then I read about Athens and , cant remember who, but its democracy was tied to the silver mines near by , once gone Athens went to dictatorship - no "free" money if you will.

I see this with Oil , once gone or going then can we really have a democracy?

cartels instead of free trade or just mercantilizism ?

at least the States has a bill of rights, we have the parlement to defends ours - oh god help us........


guess I just a ramblin' ... :)

I guess the first question I have is what is OPEC thinking. The world economy is in a state of total failure and OPEC wants oil prices to go back up! Why? To keep the economy from any type of recovery? No The problem lies with the Opec countries that subsidize there programs to stay in power. and now that oil is low they cant afford these programs and civil unrest is at hand, along with not being able to sponsor terrorism to keep the rest of the middle east uneasy.
It was only a little over a year ago, Saudi Arabia was saying $50 a barrel was a fair price for oil, now they announce that $75 a barrel is a fair price. So how did $25 get added to there assesment in a year. Simple OPEC now feels $147 is where oil should be, and that they deserve that. I think the only fair way to do anything is to call oil what it is a neccessity and not a commodity. Almost every means of transportation is a oil based fuel. So how do we handle that, How about oil gets a cost of living raise just like we do 3% to 6% a year and to make it fair we will start at $62.50 a barrel, so next year add your cost of living of 3% to 62.50, so next year is $64.38. But we know that will never happen. We need to do whatever it takes to support ourselves. Start with mandatory recycling of everything, Ecspecially PLASTICS AND WASTE OIL. And unless we start creating more nuclear power plants, forget the electric cars. We can split atoms and we can't come up with anything but the internal combustion engine. In the end Hydrogen seems to be the only true clean way to go. It is renewable, and it has the same if not better abilities as gas. Oil will still be needed and companies will still need refineries, but we need to leave commodities and the middle east where they want us the stone age....

I have enjoyed the discussion and it is great to know that many others share my opinion of what OPEC's options are.

Of course, this idea of setting a price equitable to the producer and the consumer comes under the heading of "price controls". While it may be an anathema to free marketeers it would provide a stable platform for those preparing to introduce both new oil capacity and new alternative technologies.

Perhaps you could consider the following:
1. Price certainty as we approach the "peak" is good for all.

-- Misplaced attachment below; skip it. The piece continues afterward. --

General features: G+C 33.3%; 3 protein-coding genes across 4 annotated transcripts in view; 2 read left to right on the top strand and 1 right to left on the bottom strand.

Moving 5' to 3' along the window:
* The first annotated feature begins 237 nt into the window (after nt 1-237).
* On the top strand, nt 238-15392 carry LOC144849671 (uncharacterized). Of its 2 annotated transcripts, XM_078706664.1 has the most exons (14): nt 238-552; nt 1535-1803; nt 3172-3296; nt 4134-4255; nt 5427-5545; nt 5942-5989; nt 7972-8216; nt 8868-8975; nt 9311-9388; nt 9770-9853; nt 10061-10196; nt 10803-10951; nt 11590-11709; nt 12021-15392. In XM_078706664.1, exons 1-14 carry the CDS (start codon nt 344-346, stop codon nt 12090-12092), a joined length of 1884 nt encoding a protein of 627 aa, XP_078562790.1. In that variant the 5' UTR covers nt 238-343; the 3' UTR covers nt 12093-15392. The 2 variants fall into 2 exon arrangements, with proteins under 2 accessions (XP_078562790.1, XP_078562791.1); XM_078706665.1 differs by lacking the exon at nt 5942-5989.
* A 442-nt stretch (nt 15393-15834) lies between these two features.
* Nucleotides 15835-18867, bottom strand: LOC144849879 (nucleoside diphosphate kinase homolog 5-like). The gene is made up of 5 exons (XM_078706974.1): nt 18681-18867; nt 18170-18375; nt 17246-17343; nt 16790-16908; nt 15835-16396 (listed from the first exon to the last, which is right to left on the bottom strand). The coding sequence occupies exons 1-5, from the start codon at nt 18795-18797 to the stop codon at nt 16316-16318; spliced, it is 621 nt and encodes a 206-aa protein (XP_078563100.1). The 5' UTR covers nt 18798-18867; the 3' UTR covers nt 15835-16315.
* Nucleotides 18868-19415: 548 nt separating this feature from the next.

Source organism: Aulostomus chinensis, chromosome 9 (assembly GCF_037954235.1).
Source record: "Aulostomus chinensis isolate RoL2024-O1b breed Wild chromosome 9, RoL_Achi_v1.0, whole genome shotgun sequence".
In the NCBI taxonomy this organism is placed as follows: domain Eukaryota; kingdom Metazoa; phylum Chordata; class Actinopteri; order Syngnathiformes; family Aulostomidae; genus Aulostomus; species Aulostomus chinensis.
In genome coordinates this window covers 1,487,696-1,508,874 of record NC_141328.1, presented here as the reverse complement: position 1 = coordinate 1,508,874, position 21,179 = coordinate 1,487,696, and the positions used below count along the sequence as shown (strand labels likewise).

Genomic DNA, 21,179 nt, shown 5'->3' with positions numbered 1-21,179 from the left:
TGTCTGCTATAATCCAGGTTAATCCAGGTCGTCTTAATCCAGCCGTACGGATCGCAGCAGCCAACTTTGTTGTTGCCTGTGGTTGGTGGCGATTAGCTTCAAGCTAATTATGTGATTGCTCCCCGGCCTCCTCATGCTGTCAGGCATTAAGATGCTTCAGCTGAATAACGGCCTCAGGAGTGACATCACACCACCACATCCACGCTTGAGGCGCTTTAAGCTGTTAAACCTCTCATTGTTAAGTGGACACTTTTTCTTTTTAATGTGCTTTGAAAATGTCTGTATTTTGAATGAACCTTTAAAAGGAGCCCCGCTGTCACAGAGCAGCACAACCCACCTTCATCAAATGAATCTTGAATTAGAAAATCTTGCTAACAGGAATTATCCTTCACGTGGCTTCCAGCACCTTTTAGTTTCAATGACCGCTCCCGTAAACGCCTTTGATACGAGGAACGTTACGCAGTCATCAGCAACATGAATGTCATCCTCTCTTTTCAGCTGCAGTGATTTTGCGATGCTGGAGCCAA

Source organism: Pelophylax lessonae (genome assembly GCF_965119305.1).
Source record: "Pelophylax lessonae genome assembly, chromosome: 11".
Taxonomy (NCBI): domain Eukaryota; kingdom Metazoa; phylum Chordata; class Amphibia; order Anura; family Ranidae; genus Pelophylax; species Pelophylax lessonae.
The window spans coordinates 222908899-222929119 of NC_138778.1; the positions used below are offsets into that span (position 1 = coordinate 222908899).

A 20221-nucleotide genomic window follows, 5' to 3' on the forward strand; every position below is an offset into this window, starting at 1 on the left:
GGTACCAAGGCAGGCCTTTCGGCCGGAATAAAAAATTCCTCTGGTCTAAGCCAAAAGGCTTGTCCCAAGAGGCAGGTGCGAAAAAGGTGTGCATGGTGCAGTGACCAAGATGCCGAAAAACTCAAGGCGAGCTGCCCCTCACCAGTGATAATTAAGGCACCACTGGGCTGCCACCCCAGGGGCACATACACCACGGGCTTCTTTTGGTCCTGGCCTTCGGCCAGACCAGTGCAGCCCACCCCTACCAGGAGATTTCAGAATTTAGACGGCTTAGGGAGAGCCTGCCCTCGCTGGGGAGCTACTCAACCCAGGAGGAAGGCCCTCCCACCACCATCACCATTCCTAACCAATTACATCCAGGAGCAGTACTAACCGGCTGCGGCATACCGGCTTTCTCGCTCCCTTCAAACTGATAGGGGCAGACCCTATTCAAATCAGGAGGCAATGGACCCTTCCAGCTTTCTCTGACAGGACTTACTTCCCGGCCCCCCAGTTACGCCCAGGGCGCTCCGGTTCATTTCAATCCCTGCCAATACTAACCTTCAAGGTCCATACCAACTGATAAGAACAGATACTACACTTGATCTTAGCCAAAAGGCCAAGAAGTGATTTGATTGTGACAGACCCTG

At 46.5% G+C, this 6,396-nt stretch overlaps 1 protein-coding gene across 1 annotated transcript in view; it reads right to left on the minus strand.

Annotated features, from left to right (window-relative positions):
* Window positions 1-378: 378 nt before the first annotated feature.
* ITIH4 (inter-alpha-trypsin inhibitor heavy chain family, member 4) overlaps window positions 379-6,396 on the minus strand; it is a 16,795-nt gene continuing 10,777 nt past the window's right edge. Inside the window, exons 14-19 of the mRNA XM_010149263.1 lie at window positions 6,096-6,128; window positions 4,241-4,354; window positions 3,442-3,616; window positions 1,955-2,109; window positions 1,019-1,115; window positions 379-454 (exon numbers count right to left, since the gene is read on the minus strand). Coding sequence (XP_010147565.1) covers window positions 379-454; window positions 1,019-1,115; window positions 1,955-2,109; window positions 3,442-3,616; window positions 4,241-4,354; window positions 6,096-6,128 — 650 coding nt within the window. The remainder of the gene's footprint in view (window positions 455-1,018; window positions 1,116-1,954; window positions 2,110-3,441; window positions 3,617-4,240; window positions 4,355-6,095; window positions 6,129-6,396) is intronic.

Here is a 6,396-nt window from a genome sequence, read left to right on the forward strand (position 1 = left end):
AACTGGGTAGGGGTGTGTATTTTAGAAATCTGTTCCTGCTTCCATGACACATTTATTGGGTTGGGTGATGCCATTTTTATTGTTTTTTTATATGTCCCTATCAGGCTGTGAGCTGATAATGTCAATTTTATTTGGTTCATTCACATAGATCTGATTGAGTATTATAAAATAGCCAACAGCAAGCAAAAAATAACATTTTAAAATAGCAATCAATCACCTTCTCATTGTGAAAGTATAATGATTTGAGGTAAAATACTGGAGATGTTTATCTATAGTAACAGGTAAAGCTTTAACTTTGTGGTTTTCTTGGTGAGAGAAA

2. KSA may be the only true swing producer left. That gives them greatest influence within, if not control of OPEC, doesn't it?
3. KSA may have already thought of this and begun testing the hypothesis with their surcharges to Asia
4. OPEC probably need more than 50% of world supply to make this work
5. Why did OPEC meet and discuss options prior to 17 Dec?
6. I don't think it was the first USD70/bbl that caused problems to world economies, but the second in the run up to USD147/bbl

Personally, I would regard a stable price deck, influenced by the moderate Saudis (?an oxymoron?) as infinitely more acceptable and useful to society than helicopter Ben and other Central banks bombing their economies with $$$$.

A lot of what happens depends on the debt destruction cycle. The oil price went as high as the creation of new debt could sustain. It's clear that the population of the world can produce products and exchange them at a pretty high level. However, most of what is produced has not been paid for. Most of the oil pumped has not been paid for. When you use a medium of exchange that has no value of it's own, i.e. is just a token, you run the risk of being the one holding the tokens when they are declared invalid.

That is exactly what happens with debt. A promissory note is apparently a nice thing to have if it is paid back. It appears to have value, i.e. the principal value and it also appears to pay a return, the coupon. The problem with the principal is that it might be purely fictitous as in a mortgage. A mortgage is an instrument whose value rests upon the abililty of the maker (the home buyer) to pay the coupon and eventually pay down the principal or flip the note to someone else. The latter doesn't solve the problem, only the former. The time difference in the two is huge.

Unfortunately, the world has produced about thirty years worth of goods in the last 5 years I suspect. Now we have to sit back and use them up. The only solution to the problem with the debt destruction is wiping clean the slate on these defaults. Apparently the owners of the notes are unwilling to accept this solution because it would impoverish them (or so they feel). That is why the US govt and the Fed are attempting to trade bad notes for "good" notes. The problem is, they aren't solving a thing. They are simply extending the duration difference between now and the time the principal can be made good by piling more debt on the same people who cannot pay their mortages today. That isn't going to work.

Ultimately, debts must be forgiven for the cycle to start again. The Bible calls that a Jubilee. I doubt that it impoverishes the holders of the debt but it does reduce their power substantially and I suspect that is where the rub lies.

At this point I don't know how it will all play out. However, make no mistake, it's all about maintaining power for the people who hold all these promissory notes. If the notes are defeated, their power goes away and that basically means the US collapses and the rest of the world follows. What happens after that is a realignment of economic and military power on a worldwide scale. That could mean another big World War which is exactly what happened at the end of the Great Depression.